Jakub Polit: At that time the Germans had over 2 million motor vehicles...
Jerzy Kirszak: So they had more cars than we had bicycles. Even if we had doubled the number of vehicles, it wouldn’t have helped. Where to get the right number of drivers and mechanics? When in September 1939 our soldiers broke up the motorized SS ‘Germania’, there was no one to man the motorized equipment and most of the machines were destroyed.
Janusz Odziemkowski: All right, but before the war we had a few years to change that. You raise the problem of drivers and mechanics, and in the American army drivers after a short training became poorly educated Afro-Americans. The Soviet Uniot trained peasants in this respect. The same could have been done in our country. The peasants would not have been high-class mechanics, but they could still have driven mechanized vehicles. I will remind our first armored-motor brigade, Colonel Stanislaw Maczek. It was approached like a dog to a hedgehog. And yet Rydz-Śmigły himself used cars to transport the army on the front in 1920! General Władysław Sikorski may be criticized in various ways, but he consistently postulated the mechanization of the army throughout the entire period of the Second Republic of Poland. Only that for many years he was on the side track. He well remembered that in 1920 the victory brought us good maneuverability. I would like to remind you that one armored-motor field on Kowel dismantled the whole Bolshevik front on Wołyń. This example was later analyzed by the Allies, Germans and Soviets in their military schools. Only we forgot about it....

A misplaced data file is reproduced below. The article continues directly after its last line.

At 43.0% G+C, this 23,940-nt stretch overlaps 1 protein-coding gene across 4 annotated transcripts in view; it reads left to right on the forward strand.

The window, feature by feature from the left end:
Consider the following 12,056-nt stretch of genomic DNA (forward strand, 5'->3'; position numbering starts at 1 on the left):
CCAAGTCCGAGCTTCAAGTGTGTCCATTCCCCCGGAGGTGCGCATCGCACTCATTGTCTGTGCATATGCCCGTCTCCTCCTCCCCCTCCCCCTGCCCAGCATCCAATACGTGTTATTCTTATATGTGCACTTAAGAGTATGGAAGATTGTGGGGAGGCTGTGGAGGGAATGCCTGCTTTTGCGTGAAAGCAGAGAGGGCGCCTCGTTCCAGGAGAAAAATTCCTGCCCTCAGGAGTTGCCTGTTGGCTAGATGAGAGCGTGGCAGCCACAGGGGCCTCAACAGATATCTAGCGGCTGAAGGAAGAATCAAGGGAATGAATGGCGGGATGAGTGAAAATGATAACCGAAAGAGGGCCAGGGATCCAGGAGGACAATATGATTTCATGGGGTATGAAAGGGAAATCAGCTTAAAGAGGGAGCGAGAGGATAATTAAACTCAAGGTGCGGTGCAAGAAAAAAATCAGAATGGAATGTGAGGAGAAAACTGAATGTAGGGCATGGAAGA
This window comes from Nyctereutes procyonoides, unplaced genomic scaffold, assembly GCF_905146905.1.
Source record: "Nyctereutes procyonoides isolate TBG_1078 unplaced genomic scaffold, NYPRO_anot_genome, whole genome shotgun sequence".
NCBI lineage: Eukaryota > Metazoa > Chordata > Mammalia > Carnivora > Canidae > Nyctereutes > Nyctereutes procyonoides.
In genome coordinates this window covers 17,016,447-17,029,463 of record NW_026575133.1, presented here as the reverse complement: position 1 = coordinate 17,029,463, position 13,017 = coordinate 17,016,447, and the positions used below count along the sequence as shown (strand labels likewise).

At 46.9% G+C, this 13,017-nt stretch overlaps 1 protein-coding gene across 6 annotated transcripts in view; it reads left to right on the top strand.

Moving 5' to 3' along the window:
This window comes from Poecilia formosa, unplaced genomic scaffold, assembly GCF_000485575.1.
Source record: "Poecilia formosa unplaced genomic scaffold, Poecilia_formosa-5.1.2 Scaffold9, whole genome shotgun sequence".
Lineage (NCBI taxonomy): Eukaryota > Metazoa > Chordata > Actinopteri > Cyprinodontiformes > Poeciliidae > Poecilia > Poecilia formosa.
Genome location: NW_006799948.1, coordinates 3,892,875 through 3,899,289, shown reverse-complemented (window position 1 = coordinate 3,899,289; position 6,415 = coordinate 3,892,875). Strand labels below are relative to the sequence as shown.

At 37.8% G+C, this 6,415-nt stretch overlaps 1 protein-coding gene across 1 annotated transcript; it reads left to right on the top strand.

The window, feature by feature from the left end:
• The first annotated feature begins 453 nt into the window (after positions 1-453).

There was also no investment in aviation.
Janusz Odziemkowski: That’s a fact. The English who came to us in 1939 to examine the condition of the Polish army, for example, stated that the Polish aviation is very well organized! One thing it lacked - modern equipment. And when they got acquainted with the possibilities of Polish industry in terms of aircraft and tank production, they gave an opinion that we need only a year to catch up on all the backlogs.